Collected Works: Music
The Disintegration Loops
by William Basinski
A cloudy electronic tone rises above an ambient soundscape. We hear an A push up to a B flat, swell, then fall back in melancholy, touching transiently upon the G below. As the motif repeats, hisses and crackles begin to impinge. Where the music was once smooth, scratches appear. Ridges of surface noise expand to form gaping abysses, into which all else is dragged. After an hour, only a low hum and two pulsing beats, as if a pair of footsteps, remain audible above the haze.
The first airing of The Disintegration Loops took place on September 11th, 2001. As the World Trade Center fell to the ground, William Basinski and a group of his friends convened on the roof of their New York apartment building. Sitting in silence, they watched the smoke billow before them, the scene soundtracked by sombre tones. The project had been started two decades prior, but completed only earlier that day.
In their first incarnation, the pieces existed as magnetic tape loops, which Basinski painstakingly converted from analogue to digital. Each time a loop passed over the tape head, though, a little more material was erased. The act of transferring the music from one format to another was slowly destroying it. It may have been updated, compatible with technological developments, but the work regressed to nothingness in the process.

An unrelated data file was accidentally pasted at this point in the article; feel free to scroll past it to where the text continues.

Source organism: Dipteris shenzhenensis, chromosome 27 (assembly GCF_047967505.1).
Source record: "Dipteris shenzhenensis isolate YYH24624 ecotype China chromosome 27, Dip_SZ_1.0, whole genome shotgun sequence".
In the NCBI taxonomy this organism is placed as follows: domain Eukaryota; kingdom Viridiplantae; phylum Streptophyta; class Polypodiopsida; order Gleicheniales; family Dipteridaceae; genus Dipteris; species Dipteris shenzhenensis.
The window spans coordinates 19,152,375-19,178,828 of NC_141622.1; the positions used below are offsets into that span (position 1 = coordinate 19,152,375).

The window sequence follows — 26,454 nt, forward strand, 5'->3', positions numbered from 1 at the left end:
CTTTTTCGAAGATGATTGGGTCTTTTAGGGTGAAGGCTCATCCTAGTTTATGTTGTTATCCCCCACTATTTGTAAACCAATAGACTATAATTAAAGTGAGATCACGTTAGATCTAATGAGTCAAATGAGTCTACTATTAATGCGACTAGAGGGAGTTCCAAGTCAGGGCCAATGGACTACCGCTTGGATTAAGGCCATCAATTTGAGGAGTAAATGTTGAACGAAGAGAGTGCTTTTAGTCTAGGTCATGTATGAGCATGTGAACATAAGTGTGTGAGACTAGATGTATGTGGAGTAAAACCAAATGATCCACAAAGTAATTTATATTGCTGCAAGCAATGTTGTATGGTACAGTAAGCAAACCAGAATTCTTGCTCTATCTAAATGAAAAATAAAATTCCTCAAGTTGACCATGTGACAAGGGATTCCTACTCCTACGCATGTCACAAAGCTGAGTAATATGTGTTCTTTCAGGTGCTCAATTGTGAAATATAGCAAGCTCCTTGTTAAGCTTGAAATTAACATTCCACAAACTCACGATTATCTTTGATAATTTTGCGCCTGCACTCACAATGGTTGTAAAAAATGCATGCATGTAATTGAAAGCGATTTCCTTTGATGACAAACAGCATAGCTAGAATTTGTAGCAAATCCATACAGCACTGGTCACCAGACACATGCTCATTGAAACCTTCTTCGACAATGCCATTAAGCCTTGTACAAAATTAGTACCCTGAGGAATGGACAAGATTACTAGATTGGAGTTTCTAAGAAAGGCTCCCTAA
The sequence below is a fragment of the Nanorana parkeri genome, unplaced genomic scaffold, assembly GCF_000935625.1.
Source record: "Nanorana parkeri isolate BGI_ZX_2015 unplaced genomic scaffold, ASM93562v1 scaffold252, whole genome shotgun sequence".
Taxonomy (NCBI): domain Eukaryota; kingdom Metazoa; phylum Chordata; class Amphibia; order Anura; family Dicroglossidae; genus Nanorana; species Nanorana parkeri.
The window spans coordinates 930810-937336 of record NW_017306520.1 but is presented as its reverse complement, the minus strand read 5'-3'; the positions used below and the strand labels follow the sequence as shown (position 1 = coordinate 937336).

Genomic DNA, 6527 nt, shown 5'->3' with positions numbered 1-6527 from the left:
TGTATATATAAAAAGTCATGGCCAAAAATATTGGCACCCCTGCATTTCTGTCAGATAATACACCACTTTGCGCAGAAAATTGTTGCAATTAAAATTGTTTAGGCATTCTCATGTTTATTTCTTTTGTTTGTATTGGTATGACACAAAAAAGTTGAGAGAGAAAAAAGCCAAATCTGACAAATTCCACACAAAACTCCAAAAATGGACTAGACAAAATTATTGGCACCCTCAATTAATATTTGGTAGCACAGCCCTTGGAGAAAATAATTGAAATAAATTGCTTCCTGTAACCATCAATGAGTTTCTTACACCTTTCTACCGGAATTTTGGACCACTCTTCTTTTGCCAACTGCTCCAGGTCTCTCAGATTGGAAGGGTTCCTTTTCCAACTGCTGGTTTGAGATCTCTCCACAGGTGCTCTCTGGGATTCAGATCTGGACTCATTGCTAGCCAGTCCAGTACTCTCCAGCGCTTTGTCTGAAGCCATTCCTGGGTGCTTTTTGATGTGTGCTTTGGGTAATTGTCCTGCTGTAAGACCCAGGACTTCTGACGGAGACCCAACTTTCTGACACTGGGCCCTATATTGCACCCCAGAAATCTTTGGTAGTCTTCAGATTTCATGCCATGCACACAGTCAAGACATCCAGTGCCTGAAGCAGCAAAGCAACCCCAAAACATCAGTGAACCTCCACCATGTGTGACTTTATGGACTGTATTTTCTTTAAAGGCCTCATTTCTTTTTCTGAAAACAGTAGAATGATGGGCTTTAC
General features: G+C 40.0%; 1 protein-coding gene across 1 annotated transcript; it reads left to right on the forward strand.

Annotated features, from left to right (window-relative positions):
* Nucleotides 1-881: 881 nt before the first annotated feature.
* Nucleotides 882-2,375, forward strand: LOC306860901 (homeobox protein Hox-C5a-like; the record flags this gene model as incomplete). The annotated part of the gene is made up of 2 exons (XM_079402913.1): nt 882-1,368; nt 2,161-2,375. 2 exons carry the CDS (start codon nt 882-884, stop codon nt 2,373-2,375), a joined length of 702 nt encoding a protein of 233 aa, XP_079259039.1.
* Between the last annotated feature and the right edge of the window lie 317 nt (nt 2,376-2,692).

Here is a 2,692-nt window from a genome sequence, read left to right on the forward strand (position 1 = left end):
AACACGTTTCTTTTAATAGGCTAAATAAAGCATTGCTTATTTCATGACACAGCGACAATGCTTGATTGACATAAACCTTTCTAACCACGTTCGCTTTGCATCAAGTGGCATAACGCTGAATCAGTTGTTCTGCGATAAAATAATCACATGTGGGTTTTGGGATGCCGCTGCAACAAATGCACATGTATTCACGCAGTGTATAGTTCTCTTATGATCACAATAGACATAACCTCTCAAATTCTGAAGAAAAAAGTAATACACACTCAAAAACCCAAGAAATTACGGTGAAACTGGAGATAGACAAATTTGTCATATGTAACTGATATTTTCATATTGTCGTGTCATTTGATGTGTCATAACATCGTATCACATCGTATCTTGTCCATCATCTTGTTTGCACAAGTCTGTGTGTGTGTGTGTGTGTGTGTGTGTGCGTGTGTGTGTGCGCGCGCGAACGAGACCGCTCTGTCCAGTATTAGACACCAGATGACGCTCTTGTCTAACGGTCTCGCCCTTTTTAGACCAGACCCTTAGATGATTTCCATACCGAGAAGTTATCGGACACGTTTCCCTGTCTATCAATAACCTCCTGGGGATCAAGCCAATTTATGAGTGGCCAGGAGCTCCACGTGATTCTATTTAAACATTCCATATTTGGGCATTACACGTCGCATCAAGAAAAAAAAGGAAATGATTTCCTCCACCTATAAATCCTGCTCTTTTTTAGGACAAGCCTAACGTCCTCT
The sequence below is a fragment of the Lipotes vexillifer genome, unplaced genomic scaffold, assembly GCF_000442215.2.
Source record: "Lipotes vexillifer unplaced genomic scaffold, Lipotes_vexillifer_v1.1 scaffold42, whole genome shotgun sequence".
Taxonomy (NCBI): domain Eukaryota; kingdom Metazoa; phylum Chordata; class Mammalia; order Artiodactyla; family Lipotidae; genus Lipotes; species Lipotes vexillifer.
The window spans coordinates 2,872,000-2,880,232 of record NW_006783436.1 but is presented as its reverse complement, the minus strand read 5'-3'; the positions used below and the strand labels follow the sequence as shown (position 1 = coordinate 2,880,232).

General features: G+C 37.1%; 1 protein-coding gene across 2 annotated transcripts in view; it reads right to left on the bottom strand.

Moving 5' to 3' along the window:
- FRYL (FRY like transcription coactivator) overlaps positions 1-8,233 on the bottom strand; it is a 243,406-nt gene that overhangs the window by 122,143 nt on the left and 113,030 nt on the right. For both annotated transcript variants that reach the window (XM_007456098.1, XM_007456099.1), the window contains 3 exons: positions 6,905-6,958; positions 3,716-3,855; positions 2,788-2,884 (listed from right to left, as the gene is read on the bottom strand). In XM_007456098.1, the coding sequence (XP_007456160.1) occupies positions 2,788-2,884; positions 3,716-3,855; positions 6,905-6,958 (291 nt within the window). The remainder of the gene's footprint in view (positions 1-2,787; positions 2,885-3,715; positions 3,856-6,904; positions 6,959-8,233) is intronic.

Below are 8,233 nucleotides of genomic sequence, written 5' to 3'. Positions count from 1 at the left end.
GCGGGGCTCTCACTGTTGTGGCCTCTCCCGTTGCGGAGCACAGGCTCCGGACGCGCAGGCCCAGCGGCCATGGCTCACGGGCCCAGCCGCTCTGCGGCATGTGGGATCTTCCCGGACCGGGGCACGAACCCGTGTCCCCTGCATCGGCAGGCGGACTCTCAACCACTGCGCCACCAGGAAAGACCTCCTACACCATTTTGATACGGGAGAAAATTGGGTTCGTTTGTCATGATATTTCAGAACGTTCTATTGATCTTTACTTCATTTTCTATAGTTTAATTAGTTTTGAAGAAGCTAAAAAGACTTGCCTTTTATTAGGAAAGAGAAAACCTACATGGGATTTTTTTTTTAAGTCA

Inextricable from the context of its impromptu premiere, this deterioration becomes a potent metaphor: a poignant counterpoint to the fragility of geopolitics, or to human decay. It is an elegy for a world in which the twenty-first century was still young, and the term ‘post-9/11’ was yet to exist. Buildings may have been rebuilt, lives commemorated, but Basinski’s scarred tape reminds us that some damage cannot be undone.
Words by John Wadsworth
More to discover
You can listen to 'd|p 1.1' here. If you would like to know more about William Basinski, a good place to start is through interviews, a selection of which follows, all dating from around the tenth anniversary of the work's release: by John Doran for The Quietus; by Lars Gotrich for NPR; by Emilie Friedlander for The Fader; and David Cotner for Animal.
Sasha Frere-Jones has also written an article on Basinski's tape art for The New Yorker. Ellis Jones delves deeper into The Disintegration Loops with his essay on insecurity and fear for Music & Politics, while Eli Stine analyses the music here.